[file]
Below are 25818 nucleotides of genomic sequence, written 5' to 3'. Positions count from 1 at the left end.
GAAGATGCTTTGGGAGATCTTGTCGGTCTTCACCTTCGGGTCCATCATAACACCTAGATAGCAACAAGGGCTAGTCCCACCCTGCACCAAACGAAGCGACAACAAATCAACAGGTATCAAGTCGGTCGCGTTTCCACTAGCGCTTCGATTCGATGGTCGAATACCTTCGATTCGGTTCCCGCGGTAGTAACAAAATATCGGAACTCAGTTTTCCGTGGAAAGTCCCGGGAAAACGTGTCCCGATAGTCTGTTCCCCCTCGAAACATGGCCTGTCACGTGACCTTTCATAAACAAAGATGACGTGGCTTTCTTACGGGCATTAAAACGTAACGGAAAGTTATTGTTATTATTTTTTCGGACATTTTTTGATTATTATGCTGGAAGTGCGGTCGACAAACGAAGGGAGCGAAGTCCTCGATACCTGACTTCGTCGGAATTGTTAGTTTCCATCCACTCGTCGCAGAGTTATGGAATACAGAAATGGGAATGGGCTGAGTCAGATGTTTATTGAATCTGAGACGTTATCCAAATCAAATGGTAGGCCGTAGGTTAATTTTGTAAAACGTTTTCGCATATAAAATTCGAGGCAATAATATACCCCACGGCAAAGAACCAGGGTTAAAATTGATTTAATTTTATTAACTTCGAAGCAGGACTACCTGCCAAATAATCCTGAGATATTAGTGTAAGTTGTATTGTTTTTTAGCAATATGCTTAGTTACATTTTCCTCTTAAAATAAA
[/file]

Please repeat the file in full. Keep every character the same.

Below are 25818 nucleotides of genomic sequence, written 5' to 3'. Positions count from 1 at the left end.
GAAGATGCTTTGGGAGATCTTGTCGGTCTTCACCTTCGGGTCCATCATAACACCTAGATAGCAACAAGGGCTAGTCCCACCCTGCACCAAACGAAGCGACAACAAATCAACAGGTATCAAGTCGGTCGCGTTTCCACTAGCGCTTCGATTCGATGGTCGAATACCTTCGATTCGGTTCCCGCGGTAGTAACAAAATATCGGAACTCAGTTTTCCGTGGAAAGTCCCGGGAAAACGTGTCCCGATAGTCTGTTCCCCCTCGAAACATGGCCTGTCACGTGACCTTTCATAAACAAAGATGACGTGGCTTTCTTACGGGCATTAAAACGTAACGGAAAGTTATTGTTATTATTTTTTCGGACATTTTTTGATTATTATGCTGGAAGTGCGGTCGACAAACGAAGGGAGCGAAGTCCTCGATACCTGACTTCGTCGGAATTGTTAGTTTCCATCCACTCGTCGCAGAGTTATGGAATACAGAAATGGGAATGGGCTGAGTCAGATGTTTATTGAATCTGAGACGTTATCCAAATCAAATGGTAGGCCGTAGGTTAATTTTGTAAAACGTTTTCGCATATAAAATTCGAGGCAATAATATACCCCACGGCAAAGAACCAGGGTTAAAATTGATTTAATTTTATTAACTTCGAAGCAGGACTACCTGCCAAATAATCCTGAGATATTAGTGTAAGTTGTATTGTTTTTTAGCAATATGCTTAGTTACATTTTCCTCTTAAAATAAA